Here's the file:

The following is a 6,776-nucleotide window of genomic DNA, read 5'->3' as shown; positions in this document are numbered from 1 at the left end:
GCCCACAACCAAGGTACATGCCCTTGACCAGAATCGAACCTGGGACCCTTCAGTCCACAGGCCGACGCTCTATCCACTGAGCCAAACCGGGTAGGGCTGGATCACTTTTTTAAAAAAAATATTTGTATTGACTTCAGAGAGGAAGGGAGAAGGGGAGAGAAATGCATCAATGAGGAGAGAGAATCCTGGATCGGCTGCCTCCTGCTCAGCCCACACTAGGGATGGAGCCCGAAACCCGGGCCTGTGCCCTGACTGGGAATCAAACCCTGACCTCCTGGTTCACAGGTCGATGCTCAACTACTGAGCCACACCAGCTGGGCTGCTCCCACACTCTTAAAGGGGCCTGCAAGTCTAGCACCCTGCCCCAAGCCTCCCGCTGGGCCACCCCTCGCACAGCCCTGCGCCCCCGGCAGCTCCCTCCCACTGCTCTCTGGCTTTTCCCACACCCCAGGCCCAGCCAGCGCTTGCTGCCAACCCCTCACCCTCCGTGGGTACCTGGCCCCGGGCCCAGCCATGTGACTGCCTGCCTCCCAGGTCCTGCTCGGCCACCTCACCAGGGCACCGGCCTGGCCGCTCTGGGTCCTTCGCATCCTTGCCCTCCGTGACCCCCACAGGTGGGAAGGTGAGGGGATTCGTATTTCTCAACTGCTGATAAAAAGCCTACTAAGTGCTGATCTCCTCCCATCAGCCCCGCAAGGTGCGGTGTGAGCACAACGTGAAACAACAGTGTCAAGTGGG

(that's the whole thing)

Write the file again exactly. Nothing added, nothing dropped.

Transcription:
The following is a 6,776-nucleotide window of genomic DNA, read 5'->3' as shown; positions in this document are numbered from 1 at the left end:
GCCCACAACCAAGGTACATGCCCTTGACCAGAATCGAACCTGGGACCCTTCAGTCCACAGGCCGACGCTCTATCCACTGAGCCAAACCGGGTAGGGCTGGATCACTTTTTTAAAAAAAATATTTGTATTGACTTCAGAGAGGAAGGGAGAAGGGGAGAGAAATGCATCAATGAGGAGAGAGAATCCTGGATCGGCTGCCTCCTGCTCAGCCCACACTAGGGATGGAGCCCGAAACCCGGGCCTGTGCCCTGACTGGGAATCAAACCCTGACCTCCTGGTTCACAGGTCGATGCTCAACTACTGAGCCACACCAGCTGGGCTGCTCCCACACTCTTAAAGGGGCCTGCAAGTCTAGCACCCTGCCCCAAGCCTCCCGCTGGGCCACCCCTCGCACAGCCCTGCGCCCCCGGCAGCTCCCTCCCACTGCTCTCTGGCTTTTCCCACACCCCAGGCCCAGCCAGCGCTTGCTGCCAACCCCTCACCCTCCGTGGGTACCTGGCCCCGGGCCCAGCCATGTGACTGCCTGCCTCCCAGGTCCTGCTCGGCCACCTCACCAGGGCACCGGCCTGGCCGCTCTGGGTCCTTCGCATCCTTGCCCTCCGTGACCCCCACAGGTGGGAAGGTGAGGGGATTCGTATTTCTCAACTGCTGATAAAAAGCCTACTAAGTGCTGATCTCCTCCCATCAGCCCCGCAAGGTGCGGTGTGAGCACAACGTGAAACAACAGTGTCAAGTGGG